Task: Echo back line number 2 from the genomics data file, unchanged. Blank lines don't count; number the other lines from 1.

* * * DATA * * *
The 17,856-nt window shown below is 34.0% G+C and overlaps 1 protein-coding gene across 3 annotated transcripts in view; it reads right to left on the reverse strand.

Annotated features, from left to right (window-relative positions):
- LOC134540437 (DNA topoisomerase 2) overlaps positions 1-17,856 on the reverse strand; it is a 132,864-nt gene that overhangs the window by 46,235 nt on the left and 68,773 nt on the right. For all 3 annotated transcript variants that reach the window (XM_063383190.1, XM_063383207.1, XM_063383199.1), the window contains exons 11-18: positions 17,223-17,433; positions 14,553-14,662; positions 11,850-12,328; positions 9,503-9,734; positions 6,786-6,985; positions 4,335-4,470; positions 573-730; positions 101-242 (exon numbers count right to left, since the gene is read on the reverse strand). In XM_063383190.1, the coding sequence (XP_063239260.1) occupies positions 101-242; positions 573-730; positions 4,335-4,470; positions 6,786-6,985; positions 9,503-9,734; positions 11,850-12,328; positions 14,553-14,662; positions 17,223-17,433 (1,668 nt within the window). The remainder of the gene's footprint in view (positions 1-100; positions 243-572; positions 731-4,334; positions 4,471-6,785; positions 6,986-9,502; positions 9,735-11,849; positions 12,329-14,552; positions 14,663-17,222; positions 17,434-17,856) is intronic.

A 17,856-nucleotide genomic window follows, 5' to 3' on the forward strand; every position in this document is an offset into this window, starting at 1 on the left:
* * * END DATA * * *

Annotated features, from left to right (window-relative positions):